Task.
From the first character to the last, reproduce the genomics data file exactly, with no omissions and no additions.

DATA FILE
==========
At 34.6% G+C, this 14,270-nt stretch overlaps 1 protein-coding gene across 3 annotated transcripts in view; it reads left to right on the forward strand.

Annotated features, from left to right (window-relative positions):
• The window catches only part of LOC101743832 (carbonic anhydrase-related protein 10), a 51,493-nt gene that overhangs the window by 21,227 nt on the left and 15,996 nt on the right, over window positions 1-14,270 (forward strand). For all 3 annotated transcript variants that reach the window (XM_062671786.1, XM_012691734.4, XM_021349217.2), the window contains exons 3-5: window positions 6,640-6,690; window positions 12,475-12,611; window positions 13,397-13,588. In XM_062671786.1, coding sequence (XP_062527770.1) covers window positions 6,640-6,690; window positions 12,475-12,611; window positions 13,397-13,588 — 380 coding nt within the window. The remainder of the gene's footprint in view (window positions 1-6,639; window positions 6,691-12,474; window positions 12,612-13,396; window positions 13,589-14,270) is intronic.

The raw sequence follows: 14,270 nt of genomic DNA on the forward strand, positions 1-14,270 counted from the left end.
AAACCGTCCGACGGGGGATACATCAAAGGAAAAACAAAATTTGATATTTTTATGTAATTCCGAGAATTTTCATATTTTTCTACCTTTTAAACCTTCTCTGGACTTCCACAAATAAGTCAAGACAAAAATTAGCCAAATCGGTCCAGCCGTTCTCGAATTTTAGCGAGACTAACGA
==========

At 34.6% G+C, this 14,270-nt stretch overlaps 1 protein-coding gene across 3 annotated transcripts in view; it reads left to right on the forward strand.

Annotated features, from left to right (window-relative positions):
• The window catches only part of LOC101743832 (carbonic anhydrase-related protein 10), a 51,493-nt gene that overhangs the window by 21,227 nt on the left and 15,996 nt on the right, over window positions 1-14,270 (forward strand). For all 3 annotated transcript variants that reach the window (XM_062671786.1, XM_012691734.4, XM_021349217.2), the window contains exons 3-5: window positions 6,640-6,690; window positions 12,475-12,611; window positions 13,397-13,588. In XM_062671786.1, coding sequence (XP_062527770.1) covers window positions 6,640-6,690; window positions 12,475-12,611; window positions 13,397-13,588 — 380 coding nt within the window. The remainder of the gene's footprint in view (window positions 1-6,639; window positions 6,691-12,474; window positions 12,612-13,396; window positions 13,589-14,270) is intronic.

The raw sequence follows: 14,270 nt of genomic DNA on the forward strand, positions 1-14,270 counted from the left end.
AAACCGTCCGACGGGGGATACATCAAAGGAAAAACAAAATTTGATATTTTTATGTAATTCCGAGAATTTTCATATTTTTCTACCTTTTAAACCTTCTCTGGACTTCCACAAATAAGTCAAGACAAAAATTAGCCAAATCGGTCCAGCCGTTCTCGAATTTTAGCGAGACTAACGA